Props to the Cops: “Metro Transit Police announce conviction for indecent exposure in first case to benefit from online reporting”

Photo by PoPville flickr user KJinDC


In the first case to benefit from new online customer reporting tools, Metro Transit Police (MTPD) today announced the conviction of Robert Lee Scott, Jr., 48, of Capitol Heights, Md., for two counts of indecent exposure within the Metrorail system.

On July 26, Metro Transit Police responded to Reagan National Airport Station for a report of a male subject masturbating aboard a train. Responding officers detained Scott based on witness descriptions, and he was positively identified at the scene by two passengers who were aboard the train.

Because Scott’s description and actions were similar to two open indecent exposure cases being investigated by MTPD, a transit police detective responded to the scene to further question Scott.

The responding detective found that Scott was wearing a shirt bearing the logo of a popular national restaurant chain. The restaurant shirt matched descriptions from two previously reported incidents: one reported online earlier the same day and one reported the previous day.

Scott was arrested and charged with two counts of indecent exposure in Virginia (§ 18.2-387). He pled guilty to the charges on Monday (August 27) and was sentenced on each charge to 12 months in jail, 10 of which were suspended. He was also found guilty of one count of giving false identity to a law-enforcement officer (§19.2-82.1) and sentenced to 12 months in jail, 10 of which were suspended. Two of the sentences will run concurrently; as a result, Scott is expected to serve a total of four months in the Arlington County Detention Center.

“I commend our customers for reporting these incidents and Metro Transit Police for pursuing this case and others like it,” said Metro General Manager and CEO Richard Sarles. “Through reporting and active police work, we are sending a message that inappropriate sexual conduct will not be tolerated on Metro.”

Metro’s online sexual harassment reporting tool, located at, allows someone who feels they were sexually harassed to report the incident directly to Metro Transit Police using a web-based form. Information submitted through the web portal is immediately transmitted to Metro Transit Police for follow-up action, and people who report incidents have the option of remaining anonymous. Metro has also established an email address (harassment [at] wmata [dot] com) to allow victims to send photo or video files to assist an investigation.

Scott is also expected to face one count of misdemeanor sexual abuse for the incident reported online, which allegedly occurred on July 25 aboard a train at Foggy Bottom Station.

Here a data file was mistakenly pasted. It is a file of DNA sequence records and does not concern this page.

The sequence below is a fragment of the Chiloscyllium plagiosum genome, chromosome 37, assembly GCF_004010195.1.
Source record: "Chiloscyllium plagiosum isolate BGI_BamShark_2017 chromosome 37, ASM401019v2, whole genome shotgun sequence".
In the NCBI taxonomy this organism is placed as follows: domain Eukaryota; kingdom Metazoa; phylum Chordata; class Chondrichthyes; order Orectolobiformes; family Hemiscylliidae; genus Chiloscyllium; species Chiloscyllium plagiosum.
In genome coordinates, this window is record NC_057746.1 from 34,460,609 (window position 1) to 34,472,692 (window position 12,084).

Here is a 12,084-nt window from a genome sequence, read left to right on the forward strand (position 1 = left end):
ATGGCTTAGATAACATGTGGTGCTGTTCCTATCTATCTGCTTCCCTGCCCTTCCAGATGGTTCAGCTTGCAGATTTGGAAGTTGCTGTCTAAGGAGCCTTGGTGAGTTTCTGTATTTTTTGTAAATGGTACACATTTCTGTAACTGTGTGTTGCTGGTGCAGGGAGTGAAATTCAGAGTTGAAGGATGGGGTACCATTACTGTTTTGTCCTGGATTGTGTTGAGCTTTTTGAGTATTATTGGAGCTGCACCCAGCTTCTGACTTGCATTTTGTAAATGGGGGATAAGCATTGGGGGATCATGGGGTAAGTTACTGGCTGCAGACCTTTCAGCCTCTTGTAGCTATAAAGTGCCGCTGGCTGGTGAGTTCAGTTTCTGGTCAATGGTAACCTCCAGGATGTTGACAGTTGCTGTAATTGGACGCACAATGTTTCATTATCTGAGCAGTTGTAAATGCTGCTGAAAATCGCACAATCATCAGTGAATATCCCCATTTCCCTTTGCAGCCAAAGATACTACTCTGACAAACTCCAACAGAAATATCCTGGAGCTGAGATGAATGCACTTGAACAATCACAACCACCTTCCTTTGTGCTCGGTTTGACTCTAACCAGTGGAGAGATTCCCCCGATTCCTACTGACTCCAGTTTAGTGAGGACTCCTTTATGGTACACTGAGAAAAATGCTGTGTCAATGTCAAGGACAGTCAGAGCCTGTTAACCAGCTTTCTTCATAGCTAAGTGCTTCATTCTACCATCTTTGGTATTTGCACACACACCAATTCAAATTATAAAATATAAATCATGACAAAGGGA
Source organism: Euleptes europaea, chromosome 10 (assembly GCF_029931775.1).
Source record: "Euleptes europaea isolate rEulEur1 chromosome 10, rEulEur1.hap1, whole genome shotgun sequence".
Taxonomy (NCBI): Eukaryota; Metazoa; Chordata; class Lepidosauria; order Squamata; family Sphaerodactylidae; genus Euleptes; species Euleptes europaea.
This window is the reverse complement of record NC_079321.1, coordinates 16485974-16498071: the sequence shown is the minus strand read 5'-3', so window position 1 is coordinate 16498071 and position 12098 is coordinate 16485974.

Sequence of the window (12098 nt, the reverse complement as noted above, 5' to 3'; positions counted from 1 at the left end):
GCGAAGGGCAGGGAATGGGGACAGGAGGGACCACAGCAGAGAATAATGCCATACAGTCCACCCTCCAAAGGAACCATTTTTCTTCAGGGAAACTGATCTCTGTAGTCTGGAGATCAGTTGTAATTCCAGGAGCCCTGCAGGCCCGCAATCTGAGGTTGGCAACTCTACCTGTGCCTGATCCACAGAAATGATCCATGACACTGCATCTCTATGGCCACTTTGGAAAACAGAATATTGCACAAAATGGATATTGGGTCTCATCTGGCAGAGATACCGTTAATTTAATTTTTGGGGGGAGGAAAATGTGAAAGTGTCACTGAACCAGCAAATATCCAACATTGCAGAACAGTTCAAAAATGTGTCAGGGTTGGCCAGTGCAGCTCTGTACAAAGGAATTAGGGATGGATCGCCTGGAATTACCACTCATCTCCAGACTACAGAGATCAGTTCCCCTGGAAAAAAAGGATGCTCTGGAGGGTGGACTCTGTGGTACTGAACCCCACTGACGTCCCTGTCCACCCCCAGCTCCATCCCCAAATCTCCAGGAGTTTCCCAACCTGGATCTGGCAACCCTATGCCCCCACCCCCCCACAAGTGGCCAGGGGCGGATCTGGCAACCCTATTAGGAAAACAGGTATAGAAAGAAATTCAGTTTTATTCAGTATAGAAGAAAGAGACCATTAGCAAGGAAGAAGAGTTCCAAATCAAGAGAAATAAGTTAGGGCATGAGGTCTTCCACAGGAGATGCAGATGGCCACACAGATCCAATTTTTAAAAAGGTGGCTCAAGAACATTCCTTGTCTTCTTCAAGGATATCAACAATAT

11 Comment

  • With all the grumpy people on metro, it’s kind of refreshing that one gentleman found a way to make his commute pleasurable. Perhaps if we all followed his lead, the world would be a more peaceful and contented place. Is a little monkey scratching really so bad?

  • Four months? That’s all he gets?

    • Ladies and gentlemen, I present to you one of the millions of reasons why America has the highest incarceration rate in the world.

      Advocating harsher punishments is always a sure vote-getter in this country. Despite the fact that we already punish more harshly than any other First World country, and that we keep more of our citizens behind bars than ANY country anywhere.

  • “The responding detective found that Scott was wearing a shirt bearing the logo of a popular national restaurant chain.”

    Chick Fil-A?

  • 4 months out of a possible 24? Yeah…you showed him!

    He will be out in 2

    • Exactly, 4 months is nothing with early release. I just put in for a leave of absence from work (I’m calling it a research sabbatical to study the failings of our legal system) and I’m going to whip it out and ‘shake hands with the Governor’ on the commute home, if you know what I mean.

  • Four months seems appropriate to me. That’s a long time to be in jail. He just took out his buddy for people to see. Does a year behind bars really make sense, especially given how light sentences are for violent youth?

    • yeah but all the youth of this city are actually really good kids who never been in trouble before

      • The youth of this city — or at least the black, male youth of this city — are born into a life where over 30% of their peers will eventually serve a prison sentence.

        At some point, you have to recognize that something has gone very wrong here, and it won’t be fixed by doubling down on the neglect-them-then-cage-them approach.

        And yeah, they were good kids. Until we — collectively — set the conditions for them to become felons at a rate 20 times higher than their Ward 3 counterparts.

        • I had NO idea Phil Mendelson posted here. Phil, you left your Monstro Buttplug at my place. I bleached it for you. Call me.

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